e.g. https://www.bl.uk/business-and-ip-centre/articles/fair-use-c... for UK and https://www.copyright.gov/fair-use/more-info.html for US
Romania has already deployed GDPR as a weapon against its press . I also have a short list of anecdotes of economic activity (start-ups and other new market entrants) that would have happened in the EU but, in large part due to compliance costs–including GDPR–wound up happening outside the EU.
Giving people in power broad discretion with the law and then counting on them being nice is a delicate strategy. It counts on every administration being benevolent.
> Romania could just have used another law or just made a new one to harass the press
There is a big difference between using the authority of the EU, through an EU regulation, and passing a domestic law to go after people you don't like.
More broadly, this argument can be made against any over-reaching law. Just because some hypothetical law could be bad doesn't make an ambiguous law granting widespread power to select bureaucrats okay.
The information is requested by the national GDPR enforcer so it bypasses the prevention written in the GDPR about news leaks.
Now there's a trial going around with this which blocked any further spread of that information until it's solved. It can be easily seen how the GDPR can be weaponized.
So the pretext they're using is that they want to see the information to make sure that the news organisation is not selling it or mishandling it to other third parties. In the process, they'll be able to get the information and maybe it will go to the people involved in the corruption charges (which is the head of one part of the Parliament).
For example, can't you check for all data to verify that the business is not doing anything with forbidden individuals or countries? (think OFAC)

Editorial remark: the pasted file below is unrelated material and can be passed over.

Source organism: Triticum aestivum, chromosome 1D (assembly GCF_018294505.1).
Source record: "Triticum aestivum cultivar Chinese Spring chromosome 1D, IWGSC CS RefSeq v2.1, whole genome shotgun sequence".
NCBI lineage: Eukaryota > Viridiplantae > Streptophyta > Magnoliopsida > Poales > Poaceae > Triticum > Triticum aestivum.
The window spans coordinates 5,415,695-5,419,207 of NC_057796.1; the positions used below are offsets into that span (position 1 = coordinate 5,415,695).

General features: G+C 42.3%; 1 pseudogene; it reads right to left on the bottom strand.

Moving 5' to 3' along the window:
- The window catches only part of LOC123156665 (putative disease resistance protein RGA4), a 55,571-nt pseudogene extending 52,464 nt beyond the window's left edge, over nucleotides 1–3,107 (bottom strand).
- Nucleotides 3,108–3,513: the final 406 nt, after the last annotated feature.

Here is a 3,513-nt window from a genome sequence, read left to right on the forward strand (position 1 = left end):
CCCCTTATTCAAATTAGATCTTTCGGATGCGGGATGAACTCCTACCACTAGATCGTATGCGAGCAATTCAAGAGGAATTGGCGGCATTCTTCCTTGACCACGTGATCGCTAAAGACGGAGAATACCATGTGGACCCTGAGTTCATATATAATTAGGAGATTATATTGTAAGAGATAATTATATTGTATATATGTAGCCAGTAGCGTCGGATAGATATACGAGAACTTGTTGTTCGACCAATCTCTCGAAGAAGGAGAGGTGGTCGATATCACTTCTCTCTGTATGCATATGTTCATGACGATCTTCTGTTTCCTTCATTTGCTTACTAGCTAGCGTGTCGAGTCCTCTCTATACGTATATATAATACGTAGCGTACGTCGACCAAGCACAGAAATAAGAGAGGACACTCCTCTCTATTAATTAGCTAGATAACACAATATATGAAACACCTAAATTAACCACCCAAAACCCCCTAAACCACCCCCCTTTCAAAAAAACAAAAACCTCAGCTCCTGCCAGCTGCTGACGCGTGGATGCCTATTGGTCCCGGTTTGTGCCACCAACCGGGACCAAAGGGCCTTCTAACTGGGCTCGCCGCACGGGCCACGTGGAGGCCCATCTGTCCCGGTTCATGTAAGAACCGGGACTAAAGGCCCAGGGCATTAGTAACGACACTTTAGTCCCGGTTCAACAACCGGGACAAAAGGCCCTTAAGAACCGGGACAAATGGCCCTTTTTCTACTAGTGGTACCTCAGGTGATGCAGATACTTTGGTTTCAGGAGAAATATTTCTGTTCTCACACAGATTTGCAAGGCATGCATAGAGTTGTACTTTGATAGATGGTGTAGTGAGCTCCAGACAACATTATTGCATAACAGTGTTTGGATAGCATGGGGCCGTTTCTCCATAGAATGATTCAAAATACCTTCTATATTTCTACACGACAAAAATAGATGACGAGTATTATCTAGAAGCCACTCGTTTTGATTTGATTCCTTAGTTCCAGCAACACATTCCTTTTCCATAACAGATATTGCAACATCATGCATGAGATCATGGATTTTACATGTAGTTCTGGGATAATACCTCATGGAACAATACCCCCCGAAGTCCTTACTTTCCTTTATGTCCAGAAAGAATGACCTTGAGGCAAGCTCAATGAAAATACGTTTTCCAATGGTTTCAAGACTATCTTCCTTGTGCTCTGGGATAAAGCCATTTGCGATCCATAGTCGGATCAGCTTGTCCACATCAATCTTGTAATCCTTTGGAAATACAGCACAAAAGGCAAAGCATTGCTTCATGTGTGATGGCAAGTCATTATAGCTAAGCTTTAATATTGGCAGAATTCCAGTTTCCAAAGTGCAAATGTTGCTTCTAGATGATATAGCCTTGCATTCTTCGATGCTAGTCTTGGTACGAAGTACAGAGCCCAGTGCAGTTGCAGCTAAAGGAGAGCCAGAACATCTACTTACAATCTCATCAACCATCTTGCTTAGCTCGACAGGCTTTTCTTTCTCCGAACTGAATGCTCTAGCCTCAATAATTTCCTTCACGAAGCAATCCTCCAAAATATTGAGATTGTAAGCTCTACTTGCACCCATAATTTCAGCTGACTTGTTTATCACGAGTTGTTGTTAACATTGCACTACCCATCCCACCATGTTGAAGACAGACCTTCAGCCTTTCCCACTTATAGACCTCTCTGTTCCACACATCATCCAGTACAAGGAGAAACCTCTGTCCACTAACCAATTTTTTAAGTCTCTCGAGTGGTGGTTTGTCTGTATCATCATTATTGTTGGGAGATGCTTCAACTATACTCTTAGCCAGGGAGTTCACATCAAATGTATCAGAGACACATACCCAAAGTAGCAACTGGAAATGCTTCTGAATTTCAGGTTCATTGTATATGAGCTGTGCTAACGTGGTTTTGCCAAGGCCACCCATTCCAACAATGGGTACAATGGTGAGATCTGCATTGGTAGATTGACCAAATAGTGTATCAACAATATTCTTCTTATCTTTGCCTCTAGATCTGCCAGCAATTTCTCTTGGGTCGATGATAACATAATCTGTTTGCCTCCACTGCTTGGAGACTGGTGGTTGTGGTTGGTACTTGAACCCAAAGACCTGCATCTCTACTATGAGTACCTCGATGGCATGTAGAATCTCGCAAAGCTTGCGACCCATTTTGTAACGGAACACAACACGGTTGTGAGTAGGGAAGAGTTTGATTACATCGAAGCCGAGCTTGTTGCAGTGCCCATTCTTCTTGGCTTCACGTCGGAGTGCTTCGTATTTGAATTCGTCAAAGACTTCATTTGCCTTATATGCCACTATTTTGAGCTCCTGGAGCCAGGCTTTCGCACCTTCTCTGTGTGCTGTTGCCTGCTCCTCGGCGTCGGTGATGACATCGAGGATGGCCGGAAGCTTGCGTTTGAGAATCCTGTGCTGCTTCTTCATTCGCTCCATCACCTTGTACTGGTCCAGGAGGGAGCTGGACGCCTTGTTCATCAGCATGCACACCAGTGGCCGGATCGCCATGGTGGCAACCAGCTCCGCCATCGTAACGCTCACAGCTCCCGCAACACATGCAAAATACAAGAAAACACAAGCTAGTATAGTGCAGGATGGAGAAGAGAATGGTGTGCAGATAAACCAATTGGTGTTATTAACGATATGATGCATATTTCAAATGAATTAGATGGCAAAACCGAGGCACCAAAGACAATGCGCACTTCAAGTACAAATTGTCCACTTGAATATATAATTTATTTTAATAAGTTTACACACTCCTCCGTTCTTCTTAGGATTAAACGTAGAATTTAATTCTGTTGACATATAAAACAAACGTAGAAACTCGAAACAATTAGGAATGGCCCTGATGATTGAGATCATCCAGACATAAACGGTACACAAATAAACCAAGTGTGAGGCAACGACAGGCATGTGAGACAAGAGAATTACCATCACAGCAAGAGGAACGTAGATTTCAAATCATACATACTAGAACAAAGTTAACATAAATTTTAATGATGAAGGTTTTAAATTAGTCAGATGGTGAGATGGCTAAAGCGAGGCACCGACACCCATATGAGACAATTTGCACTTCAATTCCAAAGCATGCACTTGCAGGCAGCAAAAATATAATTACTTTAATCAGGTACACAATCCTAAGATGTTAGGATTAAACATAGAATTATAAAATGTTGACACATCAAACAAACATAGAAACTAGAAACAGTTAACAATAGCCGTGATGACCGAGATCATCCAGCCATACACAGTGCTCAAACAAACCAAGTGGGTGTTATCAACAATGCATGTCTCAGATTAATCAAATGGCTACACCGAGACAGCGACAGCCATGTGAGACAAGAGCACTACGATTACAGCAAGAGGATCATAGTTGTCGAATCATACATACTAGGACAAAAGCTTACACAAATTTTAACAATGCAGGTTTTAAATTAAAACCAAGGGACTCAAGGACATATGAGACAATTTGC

I don't think GDPR allows anything more than any other law.
It's like a factory that dumped toxic waste into a river complaining that, because of a ban on dumping toxic waste into rivers, they now "have to" dump them to nearby meadows instead, and that makes local customers unhappy.
"Detrimental effect on user experience" is an intended effect that clearly signals the company doesn't want to stop abusing its users.
Every business: "Stuff in here causes cancer."
Every customer: "Okay."
Every customer: "OK."
They're not required to unless they're using cookies for something other than providing better experience. Also, that's cookie laws, not GDPR.
It's more like:
GDPR: "We see you doing X, Y and Z which are pretty abusive. We want you to not do X, Y and Z, but if you absolutely must, you can only do that to volunteers and you can't deny service to people who do not volunteer. Oh, and it really must be opt-in."
Every business: "Hey, we do X, Y and Z. That okay? [x] no >>> [ ] <<< !! YES PRETTY PLEASE".
GDPR is a massive win for the individual.
Cookies are a separate law and entirely unrelated to GDPR.
Also the annoying "this is what we are doing, you have to agree to this to proceed" is explicitly forbidden for the GDPR. So your criticism does not apply.
The status quo where corporations make vast profits peddling ever finer-grained user data unbeknownst to the consumer with no oversight is not good. A cultural shift is necessary. I'm glad to see the EU has the stones to tackle the issue because there is zero political will stateside for any political action other than driving corporate profits masked by populist appeals to xenophobia and whatever other irrelevant distractions they can cook up.
As an American who spends a lot of time in Europe, what I have noticed is that a majority of local news sites in the US block me from accessing them using IP geolocation.
The problem comes when a nation decides to use those rules in a way that is detrimental to the populace or a service they see as troublesome.
AFAIK, no independent lawyer can sue you for violating the GDPR. Only the German regulatory body could sue them.
Now I don't know German law, as I'm not German, but it felt like they were really afraid that it could happen.
law need to be tested trough time, because it will be used by the next party in power for hundreds years, whether you like the party in power or not.
the only reasonable way to reason about law is full on pessimism.